You can’t say Hollywood legend Martin Scorsese has bad instincts.
The “Taxi Driver” auteur knew on a gut level that David Grann’s nonfiction book “Killers of the Flower Moon” could resonate with movie audiences. The shocking tale of greed, bigotry and corruption that left many members of Osage Nation dead in the early 20th century is both fascinating and infuriating.
Add Scorsese’s muses, past and present (Leonardo DiCaprio and Robert De Niro), and you’ve got the definition of Oscar-bait cinema. Should “Killers” clean up during awards season it’ll be due more to the director’s loyal base than the film, a maddening affair with one clear takeaway.
Noble intentions do not a good movie make.
A clever prologue reveals how the Osage Nation became wealthy beyond measure in the 1920s when oil bubbled up on its land.
Before you can say, “Texas Tea,” greedy white men swarm the community, eager to get their share of the riches.
That includes DiCaprio as Ernest Burkhart, a simple soul trying to re-enter society after serving his country in World War I. He wouldn’t mind some extra spending cash, thank you kindly, but he quickly falls for an Osage woman named Mollie (Lily Gladstone).
Ernest’s uncle, William King Hale (De Niro) nudges him in her direction. It’s just what he does. He’s connected to everyone and every player in the region, and his avuncular mien has the locals fooled.
He’s the rare “good” white man, not one of many eager to exploit them.
That’s no spoiler. It’s clear from the beginning this King has ulterior motives. It’s just as obvious that Ernest has a simple mind and a genuine love for Mollie. That doesn’t square with what we see over what feels like a Harry Potter movie marathon.
Really, Marty? Must “Killers of the Flower Moon” run for three hours and 26 minutes? You’re a legend, full stop, but does the term “kill your darlings” mean anything to you?
“Avengers: Endgame” better justified its three-hour running time.
“Killers” offers ripe supporting players, on paper, but few of them leave an emotional mark. The most disappointing example?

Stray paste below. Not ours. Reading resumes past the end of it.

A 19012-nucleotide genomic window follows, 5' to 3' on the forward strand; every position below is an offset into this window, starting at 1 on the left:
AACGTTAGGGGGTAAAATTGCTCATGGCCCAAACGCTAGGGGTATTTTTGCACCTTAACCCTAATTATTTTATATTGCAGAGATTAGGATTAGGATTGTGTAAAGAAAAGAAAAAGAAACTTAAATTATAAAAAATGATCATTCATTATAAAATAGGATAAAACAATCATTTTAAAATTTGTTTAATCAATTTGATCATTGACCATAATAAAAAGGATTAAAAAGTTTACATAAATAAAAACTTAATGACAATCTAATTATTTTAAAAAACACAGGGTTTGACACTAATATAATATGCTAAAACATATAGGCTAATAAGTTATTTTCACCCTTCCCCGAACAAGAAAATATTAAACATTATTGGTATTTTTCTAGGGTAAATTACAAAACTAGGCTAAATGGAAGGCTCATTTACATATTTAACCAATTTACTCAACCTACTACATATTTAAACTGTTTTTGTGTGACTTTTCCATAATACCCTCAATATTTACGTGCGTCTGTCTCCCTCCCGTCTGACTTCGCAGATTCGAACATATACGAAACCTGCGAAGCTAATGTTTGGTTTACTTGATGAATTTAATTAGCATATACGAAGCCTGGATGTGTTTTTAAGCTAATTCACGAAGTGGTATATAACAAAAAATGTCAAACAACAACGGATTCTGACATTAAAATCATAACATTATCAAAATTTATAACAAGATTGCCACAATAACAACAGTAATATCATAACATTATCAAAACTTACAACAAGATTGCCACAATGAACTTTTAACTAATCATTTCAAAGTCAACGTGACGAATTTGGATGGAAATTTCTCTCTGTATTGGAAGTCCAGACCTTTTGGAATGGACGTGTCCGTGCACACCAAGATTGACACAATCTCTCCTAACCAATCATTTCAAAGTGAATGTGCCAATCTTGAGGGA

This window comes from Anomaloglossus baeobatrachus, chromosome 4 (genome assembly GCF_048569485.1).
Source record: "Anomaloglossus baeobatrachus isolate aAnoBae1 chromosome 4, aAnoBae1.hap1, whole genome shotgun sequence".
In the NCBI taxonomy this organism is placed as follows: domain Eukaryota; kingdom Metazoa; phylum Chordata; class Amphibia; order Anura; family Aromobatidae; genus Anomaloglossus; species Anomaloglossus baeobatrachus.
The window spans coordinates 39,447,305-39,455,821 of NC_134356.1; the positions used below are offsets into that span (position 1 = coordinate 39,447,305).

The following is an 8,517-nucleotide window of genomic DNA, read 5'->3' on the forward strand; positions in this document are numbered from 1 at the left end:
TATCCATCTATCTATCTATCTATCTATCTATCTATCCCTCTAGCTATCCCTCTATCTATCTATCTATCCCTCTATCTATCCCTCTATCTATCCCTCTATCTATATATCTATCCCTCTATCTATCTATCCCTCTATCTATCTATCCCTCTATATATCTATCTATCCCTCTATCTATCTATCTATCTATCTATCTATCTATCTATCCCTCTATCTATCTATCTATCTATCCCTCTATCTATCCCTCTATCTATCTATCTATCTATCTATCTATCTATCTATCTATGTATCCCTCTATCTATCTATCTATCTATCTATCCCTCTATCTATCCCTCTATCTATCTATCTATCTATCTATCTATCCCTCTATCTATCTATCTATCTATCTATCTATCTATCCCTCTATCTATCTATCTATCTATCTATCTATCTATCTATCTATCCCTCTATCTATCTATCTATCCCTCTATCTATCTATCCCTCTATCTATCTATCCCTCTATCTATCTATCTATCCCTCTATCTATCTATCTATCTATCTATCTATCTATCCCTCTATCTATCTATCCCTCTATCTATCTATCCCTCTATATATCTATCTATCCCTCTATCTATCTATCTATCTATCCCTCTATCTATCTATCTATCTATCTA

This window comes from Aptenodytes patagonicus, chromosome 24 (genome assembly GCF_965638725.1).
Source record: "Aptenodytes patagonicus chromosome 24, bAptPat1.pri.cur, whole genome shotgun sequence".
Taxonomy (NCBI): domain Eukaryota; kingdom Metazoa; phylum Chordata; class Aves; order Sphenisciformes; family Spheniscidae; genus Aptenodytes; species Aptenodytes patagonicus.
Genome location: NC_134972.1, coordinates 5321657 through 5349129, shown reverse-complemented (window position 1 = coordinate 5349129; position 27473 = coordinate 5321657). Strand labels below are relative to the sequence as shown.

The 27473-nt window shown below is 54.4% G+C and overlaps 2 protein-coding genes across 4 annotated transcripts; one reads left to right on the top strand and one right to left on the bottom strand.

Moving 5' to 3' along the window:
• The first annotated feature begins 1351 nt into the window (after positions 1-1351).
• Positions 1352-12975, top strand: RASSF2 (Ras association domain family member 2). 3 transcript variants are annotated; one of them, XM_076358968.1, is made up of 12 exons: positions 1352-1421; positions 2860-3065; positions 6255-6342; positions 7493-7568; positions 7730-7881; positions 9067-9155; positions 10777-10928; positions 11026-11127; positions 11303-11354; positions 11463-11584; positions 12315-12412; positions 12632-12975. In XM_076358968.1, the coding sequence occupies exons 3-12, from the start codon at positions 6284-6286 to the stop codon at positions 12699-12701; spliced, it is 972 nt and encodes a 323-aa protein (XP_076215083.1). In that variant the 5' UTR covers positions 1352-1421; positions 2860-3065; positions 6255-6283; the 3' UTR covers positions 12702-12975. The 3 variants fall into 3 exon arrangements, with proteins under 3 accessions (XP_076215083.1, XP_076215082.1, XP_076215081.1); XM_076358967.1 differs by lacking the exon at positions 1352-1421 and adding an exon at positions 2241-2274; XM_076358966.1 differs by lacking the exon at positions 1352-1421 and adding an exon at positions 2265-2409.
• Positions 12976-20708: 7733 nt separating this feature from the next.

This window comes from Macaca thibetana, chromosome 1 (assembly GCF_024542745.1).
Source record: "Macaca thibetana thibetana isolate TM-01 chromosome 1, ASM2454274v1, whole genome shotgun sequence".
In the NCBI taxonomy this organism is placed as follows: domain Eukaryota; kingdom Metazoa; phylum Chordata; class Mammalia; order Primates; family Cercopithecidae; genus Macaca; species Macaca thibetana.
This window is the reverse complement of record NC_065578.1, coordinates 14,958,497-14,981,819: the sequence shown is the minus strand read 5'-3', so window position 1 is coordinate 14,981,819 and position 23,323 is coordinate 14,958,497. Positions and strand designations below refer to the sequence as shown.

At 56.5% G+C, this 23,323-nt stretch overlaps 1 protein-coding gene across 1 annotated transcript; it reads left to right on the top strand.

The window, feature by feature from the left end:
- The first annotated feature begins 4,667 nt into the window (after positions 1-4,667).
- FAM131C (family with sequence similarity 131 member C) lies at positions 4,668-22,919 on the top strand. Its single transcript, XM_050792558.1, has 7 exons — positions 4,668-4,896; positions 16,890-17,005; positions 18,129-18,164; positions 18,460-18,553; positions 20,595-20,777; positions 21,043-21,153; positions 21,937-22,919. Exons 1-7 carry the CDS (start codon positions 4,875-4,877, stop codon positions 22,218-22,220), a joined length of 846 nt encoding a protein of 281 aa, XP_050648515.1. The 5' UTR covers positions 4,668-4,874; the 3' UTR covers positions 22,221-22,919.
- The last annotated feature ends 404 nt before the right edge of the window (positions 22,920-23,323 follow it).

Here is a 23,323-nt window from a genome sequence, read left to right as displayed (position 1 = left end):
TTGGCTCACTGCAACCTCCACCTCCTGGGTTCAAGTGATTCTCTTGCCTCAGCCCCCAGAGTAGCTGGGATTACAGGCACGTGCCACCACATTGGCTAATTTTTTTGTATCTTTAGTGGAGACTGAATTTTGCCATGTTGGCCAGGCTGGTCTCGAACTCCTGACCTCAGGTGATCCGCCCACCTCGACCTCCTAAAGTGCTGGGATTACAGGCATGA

The great Jesse Plemons arrives mid-movie as the Bureau of Investigations agent seeking the truth behind the unsolved Osage deaths. Finally.
- Will he uncover the tapestry of lies engulfing Osage Nation?
- Will he go toe-to-toe with the King, a battle to avenge those killed over the years?
- Or, will “Killers of the Flower Moon” fall apart in its final hour, reliving obvious story beats without the energy or rage the story demands?
Sadly, the answer is, “C.”
This isn’t a mystery, nor does the screenplay (by Scorsese and Eric Roth) distract us from secrets revealed later on. We know the heroes and villains without much sleuthing. That leaves us waiting for the inevitable, and the stakes drain away with every scene.
Gladstone handles her role with grace, but her character’s illness keeps her on the dramatic sidelines.
Scorsese infamously scrapped an early “Killers” draft focusing on the FBI’s point of view. That’s wise, but what replaced that perspective hardly helps. The main Osage character in the film remains Mollie, and she barely registers for much of the story.
We don’t get to know other members of her family beyond a scene or two. “Killers” may be the anti-white savior film, but that doesn’t mean the Osage culture gets a meaty closeup.
With #KillersoftheFlowerMoon, Martin Scorsese and his team received an extensive education in Osage traditions.
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— /Film (@slashfilm) October 18, 2023
Even worse? The few sequences showcasing their sense of community hardly play to Scorsese’s screenwriting strengths. It’s not woke, just obvious in its storytelling tics.
That leaves us to marvel at DiCaprio and De Niro’s on-screen chemistry, but even this turbulent team leaves us frustrated.
Is Ernest a lousy match for a grand manipulator like the King? Doesn’t his soul ache for the increasing body count in his wife’s extended brood?
It doesn’t take much tinkering with the story to imagine far more compelling narratives bubbling up from the source material. The tale’s fact-based narrative may have tied the filmmaker’s hands, but some creative license could have dissolved that knot.
The supporting elements, as expected, fall expertly into place. Rodrigo Prieto’s cinematography captures the grit and uncertainty of Oklahoma circa the 1920s, and Robbie Robertson’s score offers a ripe departure from previous Scorsese joints.
We get flashes of violence, as ugly as you anticipate from the “Goodfellas” director, but with a welcome splash of restraint.
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Performances are strong across the board, with DiCaprio capturing another flawed man trying to make sense of his surroundings. It’s still an incomplete portrait, a cinematic sin given the actor’s gifts and the screen time in play.
Had Ernest been struck a mighty blow to the head in the first act it all might make more sense.
Showy cameos by John Lithgow and Brendan Fraser, appearing during the brief courtroom sequences, feel tacked on and inconsequential. Look, Ma … I’m in a Scorsese film!
At 80, Scorsese remains a vital storyteller willing to tackle complicated tales that deserve a closeup. If “Killers” does nothing but educate the public on a horrific, extended crime it’s a worthy effort.
As a possible Best Picture candidate? It’s wildly overmatched.
HiT or Miss: “Killers of the Flower Moon” is far from a bad film, but it stands as the year’s biggest disappointment.